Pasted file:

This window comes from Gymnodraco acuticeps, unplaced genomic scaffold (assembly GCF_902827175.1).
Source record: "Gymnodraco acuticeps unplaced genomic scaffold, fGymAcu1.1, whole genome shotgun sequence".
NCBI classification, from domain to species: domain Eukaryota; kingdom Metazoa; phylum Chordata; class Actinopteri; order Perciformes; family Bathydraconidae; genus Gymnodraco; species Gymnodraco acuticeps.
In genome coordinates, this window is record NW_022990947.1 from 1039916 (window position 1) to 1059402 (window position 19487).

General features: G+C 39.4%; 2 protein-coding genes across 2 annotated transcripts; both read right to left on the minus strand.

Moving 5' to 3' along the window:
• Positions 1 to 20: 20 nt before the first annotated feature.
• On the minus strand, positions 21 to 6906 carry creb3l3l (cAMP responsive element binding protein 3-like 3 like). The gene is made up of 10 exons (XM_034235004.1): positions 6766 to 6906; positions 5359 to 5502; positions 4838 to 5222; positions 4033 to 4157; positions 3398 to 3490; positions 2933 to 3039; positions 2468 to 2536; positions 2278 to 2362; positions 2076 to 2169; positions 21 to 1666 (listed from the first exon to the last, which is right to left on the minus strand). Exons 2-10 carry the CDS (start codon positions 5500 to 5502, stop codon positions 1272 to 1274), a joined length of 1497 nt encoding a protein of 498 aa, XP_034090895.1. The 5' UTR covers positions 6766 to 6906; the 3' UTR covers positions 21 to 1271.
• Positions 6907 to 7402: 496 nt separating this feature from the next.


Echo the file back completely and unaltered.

This window comes from Gymnodraco acuticeps, unplaced genomic scaffold (assembly GCF_902827175.1).
Source record: "Gymnodraco acuticeps unplaced genomic scaffold, fGymAcu1.1, whole genome shotgun sequence".
NCBI classification, from domain to species: domain Eukaryota; kingdom Metazoa; phylum Chordata; class Actinopteri; order Perciformes; family Bathydraconidae; genus Gymnodraco; species Gymnodraco acuticeps.
In genome coordinates, this window is record NW_022990947.1 from 1039916 (window position 1) to 1059402 (window position 19487).

General features: G+C 39.4%; 2 protein-coding genes across 2 annotated transcripts; both read right to left on the minus strand.

Moving 5' to 3' along the window:
• Positions 1 to 20: 20 nt before the first annotated feature.
• On the minus strand, positions 21 to 6906 carry creb3l3l (cAMP responsive element binding protein 3-like 3 like). The gene is made up of 10 exons (XM_034235004.1): positions 6766 to 6906; positions 5359 to 5502; positions 4838 to 5222; positions 4033 to 4157; positions 3398 to 3490; positions 2933 to 3039; positions 2468 to 2536; positions 2278 to 2362; positions 2076 to 2169; positions 21 to 1666 (listed from the first exon to the last, which is right to left on the minus strand). Exons 2-10 carry the CDS (start codon positions 5500 to 5502, stop codon positions 1272 to 1274), a joined length of 1497 nt encoding a protein of 498 aa, XP_034090895.1. The 5' UTR covers positions 6766 to 6906; the 3' UTR covers positions 21 to 1271.
• Positions 6907 to 7402: 496 nt separating this feature from the next.